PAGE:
Sindhi is spoken by a large number of people in Pakistan but in India few Sindhi speakers remain today. However efforts are being made to bolster Sindhi by the government and other agencies. Similar encouragement is being provided to northern eastern languages such as Khasi and Ho.
The case of Sanskrit language is perhaps unique. It was a pan-South Asian language in Vedic times but lost its prominence among spoken dialects in modern India. Although there are very few speakers of Sanskrit worldwide (in India about 15,000 speakers who claim it as their mother tongue according to the 2001 census), it is a language that is studied in the universities as well as in specialised institutions for its rich repertoire of writings in the form of plays, epics and so on. We know the philosophical text Bhagavad-gita was written in this language. Similarly, Kalidas was another ancient writer of Sanskrit who is known for his works like Meghdootam, Abhigyan Shakuntalam etc.
Another well-known epic in Sanskrit is Mahabharata, perhaps the longest epic of the world. There are several versions of the epic but the one that is now extant is believed to have been authored by Vyas in the 4th century CE. It recounts the story of two dynasties of princes but the most important character is Krishna. There are numerous adorable and interesting stories of Krishna’s birth and his childhood pranks and important aspects of his life. The epic provides stories of his life; his teachings or rather his philosophy that is presented in the Gita — the song eternal. Many scholarly reviews of the Gita‘s message and relevance are available by people such as Gandhi, Bal Gangadhar Tilak and S Radhakrishnan (the second president of India) to name a few. The Gita written originally in Sanskrit has been translated into almost all the principal languages of the world.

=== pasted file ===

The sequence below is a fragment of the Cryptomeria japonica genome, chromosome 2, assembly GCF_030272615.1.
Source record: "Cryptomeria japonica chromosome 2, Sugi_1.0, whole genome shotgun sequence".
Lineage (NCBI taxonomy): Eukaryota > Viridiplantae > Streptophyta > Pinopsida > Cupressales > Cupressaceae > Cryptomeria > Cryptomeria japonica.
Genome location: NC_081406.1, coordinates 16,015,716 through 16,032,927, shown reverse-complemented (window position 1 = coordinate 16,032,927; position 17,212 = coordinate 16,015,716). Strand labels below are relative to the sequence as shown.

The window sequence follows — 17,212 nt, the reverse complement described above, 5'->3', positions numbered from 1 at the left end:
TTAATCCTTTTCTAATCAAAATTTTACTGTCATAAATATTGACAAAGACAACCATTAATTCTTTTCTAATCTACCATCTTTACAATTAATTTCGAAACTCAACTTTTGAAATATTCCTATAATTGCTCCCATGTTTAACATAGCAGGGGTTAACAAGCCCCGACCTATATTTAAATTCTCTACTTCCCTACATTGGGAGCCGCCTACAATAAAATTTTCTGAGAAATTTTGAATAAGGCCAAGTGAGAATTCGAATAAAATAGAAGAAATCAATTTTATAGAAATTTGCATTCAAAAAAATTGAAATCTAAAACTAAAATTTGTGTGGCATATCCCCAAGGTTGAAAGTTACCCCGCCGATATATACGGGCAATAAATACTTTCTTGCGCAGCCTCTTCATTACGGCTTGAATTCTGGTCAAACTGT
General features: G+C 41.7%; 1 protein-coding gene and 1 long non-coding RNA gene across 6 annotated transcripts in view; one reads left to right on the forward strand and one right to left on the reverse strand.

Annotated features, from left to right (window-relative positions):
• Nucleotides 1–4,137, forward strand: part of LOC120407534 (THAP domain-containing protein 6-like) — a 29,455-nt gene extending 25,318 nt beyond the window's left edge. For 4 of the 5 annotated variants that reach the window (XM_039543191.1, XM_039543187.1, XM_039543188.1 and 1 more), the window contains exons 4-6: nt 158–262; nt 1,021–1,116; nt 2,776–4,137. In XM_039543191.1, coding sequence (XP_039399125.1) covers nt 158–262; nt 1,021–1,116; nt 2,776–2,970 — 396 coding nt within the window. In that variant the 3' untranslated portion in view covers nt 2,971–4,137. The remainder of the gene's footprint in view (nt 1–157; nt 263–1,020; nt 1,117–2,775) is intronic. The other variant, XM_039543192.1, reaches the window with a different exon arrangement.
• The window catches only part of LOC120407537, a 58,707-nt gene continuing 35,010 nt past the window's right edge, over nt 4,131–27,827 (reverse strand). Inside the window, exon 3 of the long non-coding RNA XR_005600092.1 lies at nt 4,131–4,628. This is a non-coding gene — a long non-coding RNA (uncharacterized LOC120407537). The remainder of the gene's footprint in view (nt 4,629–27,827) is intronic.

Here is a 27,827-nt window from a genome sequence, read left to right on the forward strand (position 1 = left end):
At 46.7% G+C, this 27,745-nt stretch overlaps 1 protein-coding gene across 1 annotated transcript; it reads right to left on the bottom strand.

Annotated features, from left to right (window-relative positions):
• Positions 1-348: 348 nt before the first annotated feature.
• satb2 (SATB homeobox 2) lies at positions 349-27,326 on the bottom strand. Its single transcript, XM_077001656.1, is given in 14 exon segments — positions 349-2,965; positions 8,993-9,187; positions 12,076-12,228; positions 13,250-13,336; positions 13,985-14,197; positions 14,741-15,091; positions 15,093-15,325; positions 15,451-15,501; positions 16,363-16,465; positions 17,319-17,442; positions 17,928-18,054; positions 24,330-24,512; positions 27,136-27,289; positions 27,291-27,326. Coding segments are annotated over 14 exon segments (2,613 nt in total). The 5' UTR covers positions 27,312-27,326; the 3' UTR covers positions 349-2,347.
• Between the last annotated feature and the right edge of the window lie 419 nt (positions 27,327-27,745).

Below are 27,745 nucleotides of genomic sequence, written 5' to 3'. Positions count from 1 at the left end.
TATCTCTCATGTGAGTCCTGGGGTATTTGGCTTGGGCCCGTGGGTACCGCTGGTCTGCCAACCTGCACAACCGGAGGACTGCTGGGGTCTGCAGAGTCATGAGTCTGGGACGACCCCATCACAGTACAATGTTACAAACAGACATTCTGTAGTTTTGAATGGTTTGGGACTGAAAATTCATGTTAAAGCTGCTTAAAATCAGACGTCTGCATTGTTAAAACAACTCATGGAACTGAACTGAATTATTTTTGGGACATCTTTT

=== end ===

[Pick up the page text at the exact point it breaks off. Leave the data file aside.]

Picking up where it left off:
The civilisations that helped produce such marvellous works are dead but the Sanskrit and the Hebrew languages help to provide punar janam (reincarnation) of those ancient tongues.
Dr Ravi P Bhatia – Educationist and Peace Researcher. Retired Professor, Delhi University. firstname.lastname@example.org
This article originally appeared on Transcend Media Service (TMS) on 11 Jul 2016.